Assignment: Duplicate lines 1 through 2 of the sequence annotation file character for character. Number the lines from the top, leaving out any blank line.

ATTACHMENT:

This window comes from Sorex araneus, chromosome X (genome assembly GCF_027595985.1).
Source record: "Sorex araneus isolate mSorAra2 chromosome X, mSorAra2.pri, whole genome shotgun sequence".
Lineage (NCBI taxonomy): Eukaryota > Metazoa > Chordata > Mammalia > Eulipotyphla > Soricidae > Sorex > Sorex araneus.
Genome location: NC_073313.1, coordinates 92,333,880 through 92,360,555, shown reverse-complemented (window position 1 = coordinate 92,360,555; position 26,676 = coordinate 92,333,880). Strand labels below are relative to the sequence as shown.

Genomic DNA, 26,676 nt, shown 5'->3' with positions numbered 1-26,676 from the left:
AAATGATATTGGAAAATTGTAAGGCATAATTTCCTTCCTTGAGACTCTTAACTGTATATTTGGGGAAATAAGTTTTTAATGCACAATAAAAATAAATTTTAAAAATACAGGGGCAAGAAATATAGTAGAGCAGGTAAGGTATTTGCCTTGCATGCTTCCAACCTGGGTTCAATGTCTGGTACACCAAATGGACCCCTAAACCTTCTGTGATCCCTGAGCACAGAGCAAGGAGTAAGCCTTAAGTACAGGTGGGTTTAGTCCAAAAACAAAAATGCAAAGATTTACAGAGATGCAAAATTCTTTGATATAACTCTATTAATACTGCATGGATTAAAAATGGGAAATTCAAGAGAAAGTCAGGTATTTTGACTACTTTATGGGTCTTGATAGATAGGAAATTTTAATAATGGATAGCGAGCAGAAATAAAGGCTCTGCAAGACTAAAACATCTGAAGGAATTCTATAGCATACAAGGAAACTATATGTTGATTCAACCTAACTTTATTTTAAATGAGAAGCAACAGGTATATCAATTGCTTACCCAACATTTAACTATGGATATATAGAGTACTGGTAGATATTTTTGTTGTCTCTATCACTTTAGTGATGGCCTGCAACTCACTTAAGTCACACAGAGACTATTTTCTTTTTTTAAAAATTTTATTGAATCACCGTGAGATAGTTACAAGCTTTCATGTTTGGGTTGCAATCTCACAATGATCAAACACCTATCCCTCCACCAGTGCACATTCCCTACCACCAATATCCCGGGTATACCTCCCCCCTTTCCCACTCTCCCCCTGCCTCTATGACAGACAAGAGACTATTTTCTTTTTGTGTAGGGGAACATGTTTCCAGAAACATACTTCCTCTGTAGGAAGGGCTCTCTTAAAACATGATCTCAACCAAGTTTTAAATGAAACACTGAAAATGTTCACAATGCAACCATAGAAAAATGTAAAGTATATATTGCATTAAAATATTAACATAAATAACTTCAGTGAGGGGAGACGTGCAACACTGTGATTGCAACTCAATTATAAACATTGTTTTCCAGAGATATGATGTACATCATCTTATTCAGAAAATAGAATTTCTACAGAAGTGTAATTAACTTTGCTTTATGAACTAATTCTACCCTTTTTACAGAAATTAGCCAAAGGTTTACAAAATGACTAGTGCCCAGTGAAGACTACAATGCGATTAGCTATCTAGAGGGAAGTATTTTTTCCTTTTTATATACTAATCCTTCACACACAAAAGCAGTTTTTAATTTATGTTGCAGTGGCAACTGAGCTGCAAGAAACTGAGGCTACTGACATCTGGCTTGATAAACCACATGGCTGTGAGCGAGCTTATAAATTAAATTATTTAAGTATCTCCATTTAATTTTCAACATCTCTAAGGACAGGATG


This window comes from Sorex araneus, chromosome X (genome assembly GCF_027595985.1).
Source record: "Sorex araneus isolate mSorAra2 chromosome X, mSorAra2.pri, whole genome shotgun sequence".